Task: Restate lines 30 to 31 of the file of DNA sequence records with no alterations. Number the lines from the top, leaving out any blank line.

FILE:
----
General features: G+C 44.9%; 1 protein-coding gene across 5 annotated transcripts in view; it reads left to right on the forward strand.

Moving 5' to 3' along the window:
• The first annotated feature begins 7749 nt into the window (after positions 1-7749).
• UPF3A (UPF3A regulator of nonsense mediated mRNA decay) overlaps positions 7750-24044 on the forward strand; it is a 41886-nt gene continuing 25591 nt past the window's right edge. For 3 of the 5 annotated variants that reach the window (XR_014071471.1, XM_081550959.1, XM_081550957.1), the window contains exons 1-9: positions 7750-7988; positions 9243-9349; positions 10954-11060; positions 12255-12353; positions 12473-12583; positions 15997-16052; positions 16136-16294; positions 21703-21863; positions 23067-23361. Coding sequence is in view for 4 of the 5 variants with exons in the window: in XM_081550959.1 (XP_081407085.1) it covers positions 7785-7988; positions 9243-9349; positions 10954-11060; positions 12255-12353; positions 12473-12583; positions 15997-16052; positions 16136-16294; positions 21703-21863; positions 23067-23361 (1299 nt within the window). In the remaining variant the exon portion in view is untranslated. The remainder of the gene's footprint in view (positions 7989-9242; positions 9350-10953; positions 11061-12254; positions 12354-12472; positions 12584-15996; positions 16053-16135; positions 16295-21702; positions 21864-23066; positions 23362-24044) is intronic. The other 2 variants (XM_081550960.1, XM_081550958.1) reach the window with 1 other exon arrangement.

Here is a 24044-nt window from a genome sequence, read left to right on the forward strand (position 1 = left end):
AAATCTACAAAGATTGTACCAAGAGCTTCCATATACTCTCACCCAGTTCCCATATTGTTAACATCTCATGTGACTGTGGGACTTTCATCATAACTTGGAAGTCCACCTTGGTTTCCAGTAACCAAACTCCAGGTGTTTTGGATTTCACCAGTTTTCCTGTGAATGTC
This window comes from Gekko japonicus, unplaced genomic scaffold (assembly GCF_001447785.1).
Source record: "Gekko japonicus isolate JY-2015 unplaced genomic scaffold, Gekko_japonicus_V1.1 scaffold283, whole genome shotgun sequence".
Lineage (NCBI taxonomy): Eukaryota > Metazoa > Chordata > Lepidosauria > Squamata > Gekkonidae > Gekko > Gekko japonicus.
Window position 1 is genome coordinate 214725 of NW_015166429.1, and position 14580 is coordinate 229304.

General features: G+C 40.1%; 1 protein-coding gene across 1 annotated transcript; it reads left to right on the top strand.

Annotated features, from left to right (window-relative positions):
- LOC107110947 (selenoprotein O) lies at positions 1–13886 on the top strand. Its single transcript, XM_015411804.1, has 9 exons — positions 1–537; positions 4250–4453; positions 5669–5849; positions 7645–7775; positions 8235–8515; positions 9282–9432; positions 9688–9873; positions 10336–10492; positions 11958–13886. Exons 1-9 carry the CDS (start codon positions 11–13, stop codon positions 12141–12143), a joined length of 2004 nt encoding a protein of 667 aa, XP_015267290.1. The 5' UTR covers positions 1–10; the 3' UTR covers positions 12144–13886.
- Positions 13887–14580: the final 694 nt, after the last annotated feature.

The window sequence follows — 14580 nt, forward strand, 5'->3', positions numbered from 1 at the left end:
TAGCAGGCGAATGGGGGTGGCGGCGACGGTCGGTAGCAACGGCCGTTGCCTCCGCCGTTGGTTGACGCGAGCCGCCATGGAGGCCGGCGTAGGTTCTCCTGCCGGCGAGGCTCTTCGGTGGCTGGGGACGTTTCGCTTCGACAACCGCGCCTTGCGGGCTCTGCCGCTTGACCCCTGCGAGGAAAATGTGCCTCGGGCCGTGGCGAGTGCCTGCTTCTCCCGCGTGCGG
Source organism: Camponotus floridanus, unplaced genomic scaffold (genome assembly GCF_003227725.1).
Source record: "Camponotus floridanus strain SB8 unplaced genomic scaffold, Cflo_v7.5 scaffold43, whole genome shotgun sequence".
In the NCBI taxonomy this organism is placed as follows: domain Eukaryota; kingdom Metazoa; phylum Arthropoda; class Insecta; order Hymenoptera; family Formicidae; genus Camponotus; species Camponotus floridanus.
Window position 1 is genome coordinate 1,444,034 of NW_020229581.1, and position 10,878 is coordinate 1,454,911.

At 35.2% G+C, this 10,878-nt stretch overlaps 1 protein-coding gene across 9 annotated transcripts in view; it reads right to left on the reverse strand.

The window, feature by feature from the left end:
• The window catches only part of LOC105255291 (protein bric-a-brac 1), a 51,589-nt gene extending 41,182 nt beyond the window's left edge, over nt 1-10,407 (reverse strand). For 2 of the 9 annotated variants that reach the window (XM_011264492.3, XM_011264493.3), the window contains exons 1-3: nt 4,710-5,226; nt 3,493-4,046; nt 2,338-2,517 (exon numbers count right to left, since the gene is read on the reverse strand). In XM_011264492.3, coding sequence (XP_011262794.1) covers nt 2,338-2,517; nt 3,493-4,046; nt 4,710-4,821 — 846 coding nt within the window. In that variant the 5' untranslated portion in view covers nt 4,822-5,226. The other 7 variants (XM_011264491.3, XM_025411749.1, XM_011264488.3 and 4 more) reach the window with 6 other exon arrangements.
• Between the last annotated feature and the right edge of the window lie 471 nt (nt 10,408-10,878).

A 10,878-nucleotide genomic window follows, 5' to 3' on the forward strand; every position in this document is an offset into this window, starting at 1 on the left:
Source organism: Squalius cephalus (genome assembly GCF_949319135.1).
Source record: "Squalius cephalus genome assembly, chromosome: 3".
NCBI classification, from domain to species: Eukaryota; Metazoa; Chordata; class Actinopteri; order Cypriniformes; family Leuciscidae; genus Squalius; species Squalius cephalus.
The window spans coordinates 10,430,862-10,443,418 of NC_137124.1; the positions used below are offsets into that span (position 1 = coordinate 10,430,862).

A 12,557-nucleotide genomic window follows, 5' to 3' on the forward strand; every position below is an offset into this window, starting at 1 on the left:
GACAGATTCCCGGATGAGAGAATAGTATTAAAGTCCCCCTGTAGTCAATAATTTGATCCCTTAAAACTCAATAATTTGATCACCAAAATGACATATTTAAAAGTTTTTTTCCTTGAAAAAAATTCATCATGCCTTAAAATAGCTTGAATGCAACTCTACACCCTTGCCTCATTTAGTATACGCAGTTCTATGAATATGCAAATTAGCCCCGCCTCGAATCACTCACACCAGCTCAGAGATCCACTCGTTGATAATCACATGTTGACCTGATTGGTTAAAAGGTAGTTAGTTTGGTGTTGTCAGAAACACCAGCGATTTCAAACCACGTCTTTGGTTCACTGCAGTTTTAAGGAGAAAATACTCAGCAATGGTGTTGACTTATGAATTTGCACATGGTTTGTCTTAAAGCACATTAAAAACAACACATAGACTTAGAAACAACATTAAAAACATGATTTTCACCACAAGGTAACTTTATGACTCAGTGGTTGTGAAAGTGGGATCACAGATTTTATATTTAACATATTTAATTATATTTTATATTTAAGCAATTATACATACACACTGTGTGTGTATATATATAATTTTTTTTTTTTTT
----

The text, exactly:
A 12,557-nucleotide genomic window follows, 5' to 3' on the forward strand; every position below is an offset into this window, starting at 1 on the left:
GACAGATTCCCGGATGAGAGAATAGTATTAAAGTCCCCCTGTAGTCAATAATTTGATCCCTTAAAACTCAATAATTTGATCACCAAAATGACATATTTAAAAGTTTTTTTCCTTGAAAAAAATTCATCATGCCTTAAAATAGCTTGAATGCAACTCTACACCCTTGCCTCATTTAGTATACGCAGTTCTATGAATATGCAAATTAGCCCCGCCTCGAATCACTCACACCAGCTCAGAGATCCACTCGTTGATAATCACATGTTGACCTGATTGGTTAAAAGGTAGTTAGTTTGGTGTTGTCAGAAACACCAGCGATTTCAAACCACGTCTTTGGTTCACTGCAGTTTTAAGGAGAAAATACTCAGCAATGGTGTTGACTTATGAATTTGCACATGGTTTGTCTTAAAGCACATTAAAAACAACACATAGACTTAGAAACAACATTAAAAACATGATTTTCACCACAAGGTAACTTTATGACTCAGTGGTTGTGAAAGTGGGATCACAGATTTTATATTTAACATATTTAATTATATTTTATATTTAAGCAATTATACATACACACTGTGTGTGTATATATATAATTTTTTTTTTTTTT